“the constitutional principle of the freedom of expression implies that the Greenpeace Association…can, in its writings or on its internet site, denounce, in whatever form it feels appropriate to the objective pursued, the environmental damage and the risks caused to human health by certain industrial activities. Although this freedom is not absolute, it can nevertheless only be subjected to the restrictions necessary for the protection of the rights of others …the Greenpeace Association through the modifications… clearly shows its intention…without misleading the public as to the identity of the author of communication…the E$$O symbol… even if it refers to the trademarks held by the respondent company, it is clearly not intended to promote the marketing of products or services…it is of a polemical character that is alien to business life.”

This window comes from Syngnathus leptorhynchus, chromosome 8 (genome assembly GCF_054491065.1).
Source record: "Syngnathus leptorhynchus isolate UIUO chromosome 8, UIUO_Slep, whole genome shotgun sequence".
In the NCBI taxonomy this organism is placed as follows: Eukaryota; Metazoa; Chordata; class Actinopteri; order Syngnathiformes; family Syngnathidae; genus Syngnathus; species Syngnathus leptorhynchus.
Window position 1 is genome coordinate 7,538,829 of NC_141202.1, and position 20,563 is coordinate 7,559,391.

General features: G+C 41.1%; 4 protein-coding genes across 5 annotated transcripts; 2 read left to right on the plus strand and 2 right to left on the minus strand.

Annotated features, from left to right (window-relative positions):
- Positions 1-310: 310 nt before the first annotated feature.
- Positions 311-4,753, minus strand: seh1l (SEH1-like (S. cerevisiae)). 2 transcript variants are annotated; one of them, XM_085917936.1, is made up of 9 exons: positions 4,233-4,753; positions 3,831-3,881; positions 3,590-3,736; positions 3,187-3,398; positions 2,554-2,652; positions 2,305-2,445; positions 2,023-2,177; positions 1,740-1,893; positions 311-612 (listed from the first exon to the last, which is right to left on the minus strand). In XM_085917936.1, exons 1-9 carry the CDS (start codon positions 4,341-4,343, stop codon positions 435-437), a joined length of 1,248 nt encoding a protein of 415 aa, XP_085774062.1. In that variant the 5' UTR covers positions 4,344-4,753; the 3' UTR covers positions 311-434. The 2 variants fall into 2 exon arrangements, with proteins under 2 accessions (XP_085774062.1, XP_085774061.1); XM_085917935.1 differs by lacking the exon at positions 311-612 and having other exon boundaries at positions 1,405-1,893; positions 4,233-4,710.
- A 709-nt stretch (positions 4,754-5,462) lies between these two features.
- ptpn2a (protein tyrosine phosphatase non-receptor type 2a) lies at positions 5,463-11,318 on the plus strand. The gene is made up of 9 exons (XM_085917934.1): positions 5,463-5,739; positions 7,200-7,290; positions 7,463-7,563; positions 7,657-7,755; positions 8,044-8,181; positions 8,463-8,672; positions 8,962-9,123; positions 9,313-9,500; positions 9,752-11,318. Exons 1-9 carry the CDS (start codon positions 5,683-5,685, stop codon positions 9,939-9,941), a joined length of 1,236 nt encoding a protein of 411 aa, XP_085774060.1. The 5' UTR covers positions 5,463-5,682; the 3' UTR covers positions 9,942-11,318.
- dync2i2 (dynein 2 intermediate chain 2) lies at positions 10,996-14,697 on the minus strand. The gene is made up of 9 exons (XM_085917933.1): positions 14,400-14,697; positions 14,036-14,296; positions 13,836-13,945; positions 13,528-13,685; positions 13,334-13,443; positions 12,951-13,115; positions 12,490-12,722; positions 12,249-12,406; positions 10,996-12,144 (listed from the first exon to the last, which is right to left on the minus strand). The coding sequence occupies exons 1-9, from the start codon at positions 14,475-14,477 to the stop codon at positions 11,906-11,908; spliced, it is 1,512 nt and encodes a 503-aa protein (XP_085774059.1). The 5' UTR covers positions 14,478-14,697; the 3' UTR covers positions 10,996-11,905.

In Greenpeace v. AREVA the same court followed the Esso principles.

What are then the

Consequences

of this all?

It seems that both, legislature and judicature in western-type democracies have provided for the specific purpose of trade marks law: to be a shield against infringement in a commercial context. By the same token, legislature and judicature have well restrained trade mark owners from using the rights conferred by trade marks law as sharp-edged weaponry to pierce the right to political and hence non-commercial speech.

Still asking why no one can trademark free speech? It is simple: trade marks and free speech are fundamentally at odds.

Thoughts?